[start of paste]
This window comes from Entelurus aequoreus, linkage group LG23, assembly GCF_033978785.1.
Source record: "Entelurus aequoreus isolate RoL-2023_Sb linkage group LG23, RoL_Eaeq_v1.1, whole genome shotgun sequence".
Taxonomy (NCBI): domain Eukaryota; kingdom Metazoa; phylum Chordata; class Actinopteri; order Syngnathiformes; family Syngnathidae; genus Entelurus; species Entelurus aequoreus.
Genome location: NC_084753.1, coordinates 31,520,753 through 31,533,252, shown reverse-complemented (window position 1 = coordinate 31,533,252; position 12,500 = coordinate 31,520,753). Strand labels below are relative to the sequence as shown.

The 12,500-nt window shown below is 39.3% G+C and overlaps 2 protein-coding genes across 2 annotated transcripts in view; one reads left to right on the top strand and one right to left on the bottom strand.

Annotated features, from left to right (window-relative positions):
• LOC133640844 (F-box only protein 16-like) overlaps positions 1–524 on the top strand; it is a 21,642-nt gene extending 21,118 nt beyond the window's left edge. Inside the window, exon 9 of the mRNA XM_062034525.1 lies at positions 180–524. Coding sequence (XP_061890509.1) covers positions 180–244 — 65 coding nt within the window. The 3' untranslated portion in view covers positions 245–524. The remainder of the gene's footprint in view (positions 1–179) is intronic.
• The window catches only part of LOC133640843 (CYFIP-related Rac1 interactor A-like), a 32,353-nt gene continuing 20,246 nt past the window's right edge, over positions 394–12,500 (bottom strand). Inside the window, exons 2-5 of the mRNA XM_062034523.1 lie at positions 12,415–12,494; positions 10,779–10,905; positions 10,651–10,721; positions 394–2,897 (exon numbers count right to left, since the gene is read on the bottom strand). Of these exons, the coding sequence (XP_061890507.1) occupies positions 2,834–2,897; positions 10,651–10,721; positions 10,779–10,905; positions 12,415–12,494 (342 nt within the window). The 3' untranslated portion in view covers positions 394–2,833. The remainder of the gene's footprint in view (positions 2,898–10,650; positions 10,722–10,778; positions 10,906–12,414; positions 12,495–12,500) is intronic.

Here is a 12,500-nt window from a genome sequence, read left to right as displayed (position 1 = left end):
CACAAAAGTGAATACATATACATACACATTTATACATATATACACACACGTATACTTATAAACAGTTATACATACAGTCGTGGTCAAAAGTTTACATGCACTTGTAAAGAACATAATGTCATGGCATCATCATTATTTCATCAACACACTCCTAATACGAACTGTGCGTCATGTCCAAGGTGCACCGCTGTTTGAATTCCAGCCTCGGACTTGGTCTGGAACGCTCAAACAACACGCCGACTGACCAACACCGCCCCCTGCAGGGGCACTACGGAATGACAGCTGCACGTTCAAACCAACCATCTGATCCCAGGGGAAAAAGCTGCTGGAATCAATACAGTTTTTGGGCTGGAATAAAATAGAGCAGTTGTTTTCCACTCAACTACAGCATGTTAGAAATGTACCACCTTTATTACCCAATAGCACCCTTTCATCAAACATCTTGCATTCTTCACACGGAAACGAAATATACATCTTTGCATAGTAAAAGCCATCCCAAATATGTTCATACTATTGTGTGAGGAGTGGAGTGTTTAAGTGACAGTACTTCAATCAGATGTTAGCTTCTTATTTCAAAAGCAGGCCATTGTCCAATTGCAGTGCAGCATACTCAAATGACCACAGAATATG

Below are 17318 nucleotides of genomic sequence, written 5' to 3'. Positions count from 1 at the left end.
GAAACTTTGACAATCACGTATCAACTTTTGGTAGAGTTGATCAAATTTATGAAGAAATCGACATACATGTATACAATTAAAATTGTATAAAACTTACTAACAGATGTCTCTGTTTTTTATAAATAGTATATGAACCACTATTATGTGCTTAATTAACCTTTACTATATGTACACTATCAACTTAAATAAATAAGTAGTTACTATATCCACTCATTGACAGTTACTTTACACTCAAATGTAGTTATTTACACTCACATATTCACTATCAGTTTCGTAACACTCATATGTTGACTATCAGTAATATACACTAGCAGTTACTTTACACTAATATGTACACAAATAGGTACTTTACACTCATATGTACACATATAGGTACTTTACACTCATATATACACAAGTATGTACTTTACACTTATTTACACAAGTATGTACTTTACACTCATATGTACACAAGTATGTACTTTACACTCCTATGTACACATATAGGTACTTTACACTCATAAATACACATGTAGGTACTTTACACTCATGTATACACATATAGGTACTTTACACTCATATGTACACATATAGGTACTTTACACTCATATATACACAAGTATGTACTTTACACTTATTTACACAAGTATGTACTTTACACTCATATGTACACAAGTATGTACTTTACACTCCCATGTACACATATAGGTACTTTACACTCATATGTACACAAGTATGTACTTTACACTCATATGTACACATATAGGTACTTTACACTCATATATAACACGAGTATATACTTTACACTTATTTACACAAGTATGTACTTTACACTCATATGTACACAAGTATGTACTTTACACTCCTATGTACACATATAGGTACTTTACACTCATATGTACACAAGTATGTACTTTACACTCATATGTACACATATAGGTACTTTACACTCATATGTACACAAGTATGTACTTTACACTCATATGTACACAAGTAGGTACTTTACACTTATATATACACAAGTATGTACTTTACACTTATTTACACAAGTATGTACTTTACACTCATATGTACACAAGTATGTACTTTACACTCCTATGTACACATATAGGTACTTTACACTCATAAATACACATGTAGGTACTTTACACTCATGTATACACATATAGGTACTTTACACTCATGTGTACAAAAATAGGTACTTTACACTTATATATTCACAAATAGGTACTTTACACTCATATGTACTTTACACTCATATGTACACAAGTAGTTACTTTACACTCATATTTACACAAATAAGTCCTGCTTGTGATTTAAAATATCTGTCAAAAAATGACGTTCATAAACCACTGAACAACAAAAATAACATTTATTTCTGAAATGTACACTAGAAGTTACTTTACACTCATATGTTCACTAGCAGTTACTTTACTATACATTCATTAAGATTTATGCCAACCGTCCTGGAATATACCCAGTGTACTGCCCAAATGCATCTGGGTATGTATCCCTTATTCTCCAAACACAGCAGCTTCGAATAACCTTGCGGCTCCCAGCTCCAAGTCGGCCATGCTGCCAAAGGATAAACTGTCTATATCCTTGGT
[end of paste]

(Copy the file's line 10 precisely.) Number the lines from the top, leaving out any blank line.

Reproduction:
CACAAAAGTGAATACATATACATACACATTTATACATATATACACACACGTATACTTATAAACAGTTATACATACAGTCGTGGTCAAAAGTTTACATGCACTTGTAAAGAACATAATGTCATGGCATCATCATTATTTCATCAACACACTCCTAATACGAACTGTGCGTCATGTCCAAGGTGCACCGCTGTTTGAATTCCAGCCTCGGACTTGGTCTGGAACGCTCAAACAACACGCCGACTGACCAACACCGCCCCCTGCAGGGGCACTACGGAATGACAGCTGCACGTTCAAACCAACCATCTGATCCCAGGGGAAAAAGCTGCTGGAATCAATACAGTTTTTGGGCTGGAATAAAATAGAGCAGTTGTTTTCCACTCAACTACAGCATGTTAGAAATGTACCACCTTTATTACCCAATAGCACCCTTTCATCAAACATCTTGCATTCTTCACACGGAAACGAAATATACATCTTTGCATAGTAAAAGCCATCCCAAATATGTTCATACTATTGTGTGAGGAGTGGAGTGTTTAAGTGACAGTACTTCAATCAGATGTTAGCTTCTTATTTCAAAAGCAGGCCATTGTCCAATTGCAGTGCAGCATACTCAAATGACCACAGAATATG